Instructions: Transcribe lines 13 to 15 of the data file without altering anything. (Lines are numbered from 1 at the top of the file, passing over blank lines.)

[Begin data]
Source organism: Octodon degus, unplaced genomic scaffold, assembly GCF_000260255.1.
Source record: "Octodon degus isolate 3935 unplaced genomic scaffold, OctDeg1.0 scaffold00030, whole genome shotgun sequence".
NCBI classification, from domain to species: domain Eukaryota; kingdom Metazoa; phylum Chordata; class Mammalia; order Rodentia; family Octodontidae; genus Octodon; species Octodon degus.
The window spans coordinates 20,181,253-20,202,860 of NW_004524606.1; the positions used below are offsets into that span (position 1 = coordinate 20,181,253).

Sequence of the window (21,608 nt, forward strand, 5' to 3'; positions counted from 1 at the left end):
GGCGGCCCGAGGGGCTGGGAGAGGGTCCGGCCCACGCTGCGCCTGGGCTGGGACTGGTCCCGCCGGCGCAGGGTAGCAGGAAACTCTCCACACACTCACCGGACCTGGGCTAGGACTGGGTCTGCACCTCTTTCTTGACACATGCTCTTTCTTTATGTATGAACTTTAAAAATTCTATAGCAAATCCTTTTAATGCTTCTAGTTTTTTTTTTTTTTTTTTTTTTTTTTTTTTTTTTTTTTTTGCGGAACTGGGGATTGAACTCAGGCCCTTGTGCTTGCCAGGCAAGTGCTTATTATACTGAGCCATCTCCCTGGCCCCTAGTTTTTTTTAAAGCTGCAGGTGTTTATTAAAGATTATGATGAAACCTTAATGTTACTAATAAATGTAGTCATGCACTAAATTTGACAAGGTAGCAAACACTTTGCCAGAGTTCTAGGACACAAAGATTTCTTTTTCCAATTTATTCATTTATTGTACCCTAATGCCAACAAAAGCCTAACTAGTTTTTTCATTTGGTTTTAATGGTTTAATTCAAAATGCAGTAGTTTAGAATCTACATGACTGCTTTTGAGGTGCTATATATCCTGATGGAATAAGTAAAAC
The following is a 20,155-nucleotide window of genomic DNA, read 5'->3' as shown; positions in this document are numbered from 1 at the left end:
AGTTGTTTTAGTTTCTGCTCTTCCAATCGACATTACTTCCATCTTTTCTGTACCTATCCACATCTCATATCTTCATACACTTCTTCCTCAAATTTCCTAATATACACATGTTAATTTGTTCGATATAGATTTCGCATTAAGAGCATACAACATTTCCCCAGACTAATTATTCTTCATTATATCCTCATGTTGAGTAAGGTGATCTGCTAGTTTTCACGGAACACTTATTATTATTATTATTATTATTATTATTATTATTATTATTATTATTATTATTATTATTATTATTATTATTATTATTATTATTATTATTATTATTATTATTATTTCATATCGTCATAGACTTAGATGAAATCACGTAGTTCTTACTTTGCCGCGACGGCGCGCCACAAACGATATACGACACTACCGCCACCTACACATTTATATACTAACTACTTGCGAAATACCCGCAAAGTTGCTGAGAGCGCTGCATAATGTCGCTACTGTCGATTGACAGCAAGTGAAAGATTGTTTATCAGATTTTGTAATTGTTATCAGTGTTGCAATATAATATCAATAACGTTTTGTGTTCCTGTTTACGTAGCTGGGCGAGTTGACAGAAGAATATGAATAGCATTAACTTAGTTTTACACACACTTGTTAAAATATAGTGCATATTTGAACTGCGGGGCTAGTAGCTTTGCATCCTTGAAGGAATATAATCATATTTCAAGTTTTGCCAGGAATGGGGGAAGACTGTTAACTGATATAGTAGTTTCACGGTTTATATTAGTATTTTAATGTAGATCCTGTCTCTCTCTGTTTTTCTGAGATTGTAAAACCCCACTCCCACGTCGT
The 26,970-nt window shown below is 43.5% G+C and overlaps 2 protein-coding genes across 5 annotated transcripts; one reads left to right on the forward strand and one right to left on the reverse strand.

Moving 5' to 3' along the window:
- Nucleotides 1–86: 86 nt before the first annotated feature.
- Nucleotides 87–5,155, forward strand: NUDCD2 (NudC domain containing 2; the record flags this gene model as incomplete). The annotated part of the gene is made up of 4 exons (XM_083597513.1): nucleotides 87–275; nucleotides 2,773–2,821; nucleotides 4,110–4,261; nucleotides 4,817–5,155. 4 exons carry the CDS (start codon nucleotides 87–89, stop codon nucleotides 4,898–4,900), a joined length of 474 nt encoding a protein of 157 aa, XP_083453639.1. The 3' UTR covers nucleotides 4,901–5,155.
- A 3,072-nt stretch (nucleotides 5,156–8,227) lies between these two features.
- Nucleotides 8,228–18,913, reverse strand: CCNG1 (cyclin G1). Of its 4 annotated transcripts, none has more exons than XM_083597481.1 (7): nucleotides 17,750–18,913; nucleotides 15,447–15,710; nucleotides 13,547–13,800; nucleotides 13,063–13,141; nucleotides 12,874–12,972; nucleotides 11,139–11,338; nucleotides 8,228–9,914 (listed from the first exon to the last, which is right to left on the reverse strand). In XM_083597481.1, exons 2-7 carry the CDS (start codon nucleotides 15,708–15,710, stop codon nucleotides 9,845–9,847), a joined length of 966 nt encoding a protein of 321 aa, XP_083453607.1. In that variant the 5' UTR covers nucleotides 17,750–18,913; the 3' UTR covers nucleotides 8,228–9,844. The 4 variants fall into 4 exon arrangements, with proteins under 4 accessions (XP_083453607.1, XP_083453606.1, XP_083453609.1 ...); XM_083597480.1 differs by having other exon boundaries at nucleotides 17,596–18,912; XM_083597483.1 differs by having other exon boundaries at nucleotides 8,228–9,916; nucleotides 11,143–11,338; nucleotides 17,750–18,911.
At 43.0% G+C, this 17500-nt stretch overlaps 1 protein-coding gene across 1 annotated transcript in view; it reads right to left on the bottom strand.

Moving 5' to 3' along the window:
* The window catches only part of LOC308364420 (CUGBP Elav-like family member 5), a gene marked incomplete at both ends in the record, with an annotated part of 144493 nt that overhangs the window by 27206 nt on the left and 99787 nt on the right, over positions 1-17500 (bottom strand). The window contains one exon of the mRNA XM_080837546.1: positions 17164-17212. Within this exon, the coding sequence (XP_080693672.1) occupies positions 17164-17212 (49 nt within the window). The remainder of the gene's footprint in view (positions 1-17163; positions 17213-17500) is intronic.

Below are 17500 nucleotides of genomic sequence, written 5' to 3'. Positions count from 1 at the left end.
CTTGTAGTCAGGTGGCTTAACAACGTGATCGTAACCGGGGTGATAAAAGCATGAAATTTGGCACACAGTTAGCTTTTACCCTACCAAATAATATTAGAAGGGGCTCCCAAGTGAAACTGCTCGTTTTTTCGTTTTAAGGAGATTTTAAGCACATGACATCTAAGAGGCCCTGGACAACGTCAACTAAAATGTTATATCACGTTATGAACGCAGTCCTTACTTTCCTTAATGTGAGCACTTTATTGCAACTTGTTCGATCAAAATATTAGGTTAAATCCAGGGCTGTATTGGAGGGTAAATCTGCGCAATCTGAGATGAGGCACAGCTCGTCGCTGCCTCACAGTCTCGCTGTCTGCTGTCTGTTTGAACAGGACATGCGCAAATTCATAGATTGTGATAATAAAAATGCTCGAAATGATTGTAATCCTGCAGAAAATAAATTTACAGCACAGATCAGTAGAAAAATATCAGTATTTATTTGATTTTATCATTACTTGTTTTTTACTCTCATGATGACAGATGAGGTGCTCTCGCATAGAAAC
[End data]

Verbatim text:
- A 3,072-nt stretch (nucleotides 5,156–8,227) lies between these two features.
- Nucleotides 8,228–18,913, reverse strand: CCNG1 (cyclin G1). Of its 4 annotated transcripts, none has more exons than XM_083597481.1 (7): nucleotides 17,750–18,913; nucleotides 15,447–15,710; nucleotides 13,547–13,800; nucleotides 13,063–13,141; nucleotides 12,874–12,972; nucleotides 11,139–11,338; nucleotides 8,228–9,914 (listed from the first exon to the last, which is right to left on the reverse strand). In XM_083597481.1, exons 2-7 carry the CDS (start codon nucleotides 15,708–15,710, stop codon nucleotides 9,845–9,847), a joined length of 966 nt encoding a protein of 321 aa, XP_083453607.1. In that variant the 5' UTR covers nucleotides 17,750–18,913; the 3' UTR covers nucleotides 8,228–9,844. The 4 variants fall into 4 exon arrangements, with proteins under 4 accessions (XP_083453607.1, XP_083453606.1, XP_083453609.1 ...); XM_083597480.1 differs by having other exon boundaries at nucleotides 17,596–18,912; XM_083597483.1 differs by having other exon boundaries at nucleotides 8,228–9,916; nucleotides 11,143–11,338; nucleotides 17,750–18,911.
At 43.0% G+C, this 17500-nt stretch overlaps 1 protein-coding gene across 1 annotated transcript in view; it reads right to left on the bottom strand.